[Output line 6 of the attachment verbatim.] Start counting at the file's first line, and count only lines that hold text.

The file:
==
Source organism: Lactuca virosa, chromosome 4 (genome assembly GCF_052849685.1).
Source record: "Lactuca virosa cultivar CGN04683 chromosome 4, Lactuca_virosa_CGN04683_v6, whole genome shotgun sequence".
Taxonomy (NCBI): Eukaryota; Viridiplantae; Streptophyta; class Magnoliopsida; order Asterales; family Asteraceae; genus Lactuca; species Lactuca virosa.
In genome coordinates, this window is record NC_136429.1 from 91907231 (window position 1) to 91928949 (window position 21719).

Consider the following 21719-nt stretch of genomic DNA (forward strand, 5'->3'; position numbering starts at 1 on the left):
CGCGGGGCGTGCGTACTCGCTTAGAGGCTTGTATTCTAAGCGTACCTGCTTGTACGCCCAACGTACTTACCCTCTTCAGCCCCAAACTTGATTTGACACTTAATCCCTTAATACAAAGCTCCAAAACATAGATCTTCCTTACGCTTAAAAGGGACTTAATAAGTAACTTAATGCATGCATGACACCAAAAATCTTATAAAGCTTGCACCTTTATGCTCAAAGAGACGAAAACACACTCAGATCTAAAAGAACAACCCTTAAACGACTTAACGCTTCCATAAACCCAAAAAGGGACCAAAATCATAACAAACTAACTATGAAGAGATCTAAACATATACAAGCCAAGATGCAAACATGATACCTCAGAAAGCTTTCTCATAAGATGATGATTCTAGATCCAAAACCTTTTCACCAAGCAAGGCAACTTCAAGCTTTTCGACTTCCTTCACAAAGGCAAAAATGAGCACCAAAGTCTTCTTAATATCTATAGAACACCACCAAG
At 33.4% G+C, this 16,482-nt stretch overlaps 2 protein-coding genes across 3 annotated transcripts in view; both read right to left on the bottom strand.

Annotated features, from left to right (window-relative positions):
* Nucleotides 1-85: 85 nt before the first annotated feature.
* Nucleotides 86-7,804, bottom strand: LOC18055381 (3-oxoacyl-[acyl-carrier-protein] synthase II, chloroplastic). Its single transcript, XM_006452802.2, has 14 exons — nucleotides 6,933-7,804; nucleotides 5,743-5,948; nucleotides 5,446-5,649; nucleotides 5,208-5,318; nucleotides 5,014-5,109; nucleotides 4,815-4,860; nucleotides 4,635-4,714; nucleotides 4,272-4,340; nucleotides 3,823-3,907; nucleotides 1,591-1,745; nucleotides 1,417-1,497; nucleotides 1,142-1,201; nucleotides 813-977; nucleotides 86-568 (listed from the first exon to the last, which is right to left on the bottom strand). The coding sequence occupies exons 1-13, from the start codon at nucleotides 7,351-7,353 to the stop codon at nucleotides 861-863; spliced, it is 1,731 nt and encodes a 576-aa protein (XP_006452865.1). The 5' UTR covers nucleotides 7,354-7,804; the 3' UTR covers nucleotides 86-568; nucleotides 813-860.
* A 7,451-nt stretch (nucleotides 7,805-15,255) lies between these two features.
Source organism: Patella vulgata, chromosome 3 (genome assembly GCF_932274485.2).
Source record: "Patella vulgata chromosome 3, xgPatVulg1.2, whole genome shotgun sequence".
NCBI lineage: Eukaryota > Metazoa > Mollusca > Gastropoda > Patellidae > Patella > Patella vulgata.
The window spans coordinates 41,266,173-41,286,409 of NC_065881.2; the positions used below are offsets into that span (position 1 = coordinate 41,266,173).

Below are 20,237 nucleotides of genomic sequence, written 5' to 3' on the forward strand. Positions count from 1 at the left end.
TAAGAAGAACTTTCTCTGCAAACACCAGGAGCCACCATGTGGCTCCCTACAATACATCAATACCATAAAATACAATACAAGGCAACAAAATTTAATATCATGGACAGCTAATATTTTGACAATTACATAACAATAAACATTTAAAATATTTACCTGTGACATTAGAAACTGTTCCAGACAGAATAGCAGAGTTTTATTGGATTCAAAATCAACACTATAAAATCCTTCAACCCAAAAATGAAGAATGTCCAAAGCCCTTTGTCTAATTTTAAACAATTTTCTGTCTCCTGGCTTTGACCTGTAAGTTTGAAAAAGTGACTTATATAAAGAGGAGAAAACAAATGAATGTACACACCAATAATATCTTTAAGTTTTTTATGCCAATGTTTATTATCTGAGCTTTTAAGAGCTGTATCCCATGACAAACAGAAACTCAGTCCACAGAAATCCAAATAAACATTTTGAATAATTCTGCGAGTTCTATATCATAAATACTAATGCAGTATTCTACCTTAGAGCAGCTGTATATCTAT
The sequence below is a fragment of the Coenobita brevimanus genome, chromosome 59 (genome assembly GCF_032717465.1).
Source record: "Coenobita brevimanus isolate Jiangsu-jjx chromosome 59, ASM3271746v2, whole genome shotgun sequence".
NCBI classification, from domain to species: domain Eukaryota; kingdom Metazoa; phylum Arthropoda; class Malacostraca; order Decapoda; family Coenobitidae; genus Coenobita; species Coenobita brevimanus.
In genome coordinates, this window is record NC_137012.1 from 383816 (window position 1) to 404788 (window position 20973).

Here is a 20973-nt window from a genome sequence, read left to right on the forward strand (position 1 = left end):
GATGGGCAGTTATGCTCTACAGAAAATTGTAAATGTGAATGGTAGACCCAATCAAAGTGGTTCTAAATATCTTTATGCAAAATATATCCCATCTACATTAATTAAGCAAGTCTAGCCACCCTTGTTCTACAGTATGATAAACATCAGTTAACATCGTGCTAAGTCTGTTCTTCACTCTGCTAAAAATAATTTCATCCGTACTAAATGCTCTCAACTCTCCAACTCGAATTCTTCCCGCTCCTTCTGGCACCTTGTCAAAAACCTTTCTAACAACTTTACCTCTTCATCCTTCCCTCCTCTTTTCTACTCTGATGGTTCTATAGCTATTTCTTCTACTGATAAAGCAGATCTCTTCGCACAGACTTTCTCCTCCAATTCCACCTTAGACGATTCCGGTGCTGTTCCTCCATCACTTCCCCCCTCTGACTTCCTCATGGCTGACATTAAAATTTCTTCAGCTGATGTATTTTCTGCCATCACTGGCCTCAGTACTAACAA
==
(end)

CGCGGGGCGTGCGTACTCGCTTAGAGGCTTGTATTCTAAGCGTACCTGCTTGTACGCCCAACGTACTTACCCTCTTCAGCCCCAAACTTGATTTGACACTTAATCCCTTAATACAAAGCTCCAAAACATAGATCTTCCTTACGCTTAAAAGGGACTTAATAAGTAACTTAATGCATGCATGACACCAAAAATCTTATAAAGCTTGCACCTTTATGCTCAAAGAGACGAAAACACACTCAGATCTAAAAGAACAACCCTTAAACGACTTAACGCTTCCATAAACCCAAAAAGGGACCAAAATCATAACAAACTAACTATGAAGAGATCTAAACATATACAAGCCAAGATGCAAACATGATACCTCAGAAAGCTTTCTCATAAGATGATGATTCTAGATCCAAAACCTTTTCACCAAGCAAGGCAACTTCAAGCTTTTCGACTTCCTTCACAAAGGCAAAAATGAGCACCAAAGTCTTCTTAATATCTATAGAACACCACCAAG